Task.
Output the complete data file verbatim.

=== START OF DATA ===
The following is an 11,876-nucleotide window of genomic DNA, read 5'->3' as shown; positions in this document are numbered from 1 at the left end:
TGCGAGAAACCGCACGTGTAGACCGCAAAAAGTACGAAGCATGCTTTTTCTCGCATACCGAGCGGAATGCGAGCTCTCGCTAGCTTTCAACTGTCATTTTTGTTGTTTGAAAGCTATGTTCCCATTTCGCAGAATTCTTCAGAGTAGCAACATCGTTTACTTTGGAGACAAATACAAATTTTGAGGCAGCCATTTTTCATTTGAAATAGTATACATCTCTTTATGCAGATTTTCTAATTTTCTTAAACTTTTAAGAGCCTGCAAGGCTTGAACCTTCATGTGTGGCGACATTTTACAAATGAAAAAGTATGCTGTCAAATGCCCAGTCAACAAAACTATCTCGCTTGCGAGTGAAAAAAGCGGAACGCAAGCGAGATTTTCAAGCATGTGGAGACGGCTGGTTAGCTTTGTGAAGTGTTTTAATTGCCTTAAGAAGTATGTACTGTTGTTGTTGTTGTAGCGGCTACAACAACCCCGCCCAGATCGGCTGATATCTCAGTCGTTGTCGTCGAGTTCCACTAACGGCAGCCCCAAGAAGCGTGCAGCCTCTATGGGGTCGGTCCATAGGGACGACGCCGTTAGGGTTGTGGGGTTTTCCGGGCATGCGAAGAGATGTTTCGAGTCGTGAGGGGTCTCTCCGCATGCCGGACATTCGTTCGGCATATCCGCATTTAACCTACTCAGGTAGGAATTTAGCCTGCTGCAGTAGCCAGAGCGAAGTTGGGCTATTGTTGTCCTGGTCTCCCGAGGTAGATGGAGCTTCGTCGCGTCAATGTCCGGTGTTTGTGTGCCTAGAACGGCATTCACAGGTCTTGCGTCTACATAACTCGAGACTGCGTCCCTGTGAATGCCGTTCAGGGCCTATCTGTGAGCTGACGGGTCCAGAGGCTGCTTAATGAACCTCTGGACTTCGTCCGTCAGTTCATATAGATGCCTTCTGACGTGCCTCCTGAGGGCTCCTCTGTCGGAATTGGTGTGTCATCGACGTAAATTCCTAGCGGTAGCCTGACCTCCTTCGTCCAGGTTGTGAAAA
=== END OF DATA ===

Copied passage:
The following is an 11,876-nucleotide window of genomic DNA, read 5'->3' as shown; positions in this document are numbered from 1 at the left end:
TGCGAGAAACCGCACGTGTAGACCGCAAAAAGTACGAAGCATGCTTTTTCTCGCATACCGAGCGGAATGCGAGCTCTCGCTAGCTTTCAACTGTCATTTTTGTTGTTTGAAAGCTATGTTCCCATTTCGCAGAATTCTTCAGAGTAGCAACATCGTTTACTTTGGAGACAAATACAAATTTTGAGGCAGCCATTTTTCATTTGAAATAGTATACATCTCTTTATGCAGATTTTCTAATTTTCTTAAACTTTTAAGAGCCTGCAAGGCTTGAACCTTCATGTGTGGCGACATTTTACAAATGAAAAAGTATGCTGTCAAATGCCCAGTCAACAAAACTATCTCGCTTGCGAGTGAAAAAAGCGGAACGCAAGCGAGATTTTCAAGCATGTGGAGACGGCTGGTTAGCTTTGTGAAGTGTTTTAATTGCCTTAAGAAGTATGTACTGTTGTTGTTGTTGTAGCGGCTACAACAACCCCGCCCAGATCGGCTGATATCTCAGTCGTTGTCGTCGAGTTCCACTAACGGCAGCCCCAAGAAGCGTGCAGCCTCTATGGGGTCGGTCCATAGGGACGACGCCGTTAGGGTTGTGGGGTTTTCCGGGCATGCGAAGAGATGTTTCGAGTCGTGAGGGGTCTCTCCGCATGCCGGACATTCGTTCGGCATATCCGCATTTAACCTACTCAGGTAGGAATTTAGCCTGCTGCAGTAGCCAGAGCGAAGTTGGGCTATTGTTGTCCTGGTCTCCCGAGGTAGATGGAGCTTCGTCGCGTCAATGTCCGGTGTTTGTGTGCCTAGAACGGCATTCACAGGTCTTGCGTCTACATAACTCGAGACTGCGTCCCTGTGAATGCCGTTCAGGGCCTATCTGTGAGCTGACGGGTCCAGAGGCTGCTTAATGAACCTCTGGACTTCGTCCGTCAGTTCATATAGATGCCTTCTGACGTGCCTCCTGAGGGCTCCTCTGTCGGAATTGGTGTGTCATCGACGTAAATTCCTAGCGGTAGCCTGACCTCCTTCGTCCAGGTTGTGAAAA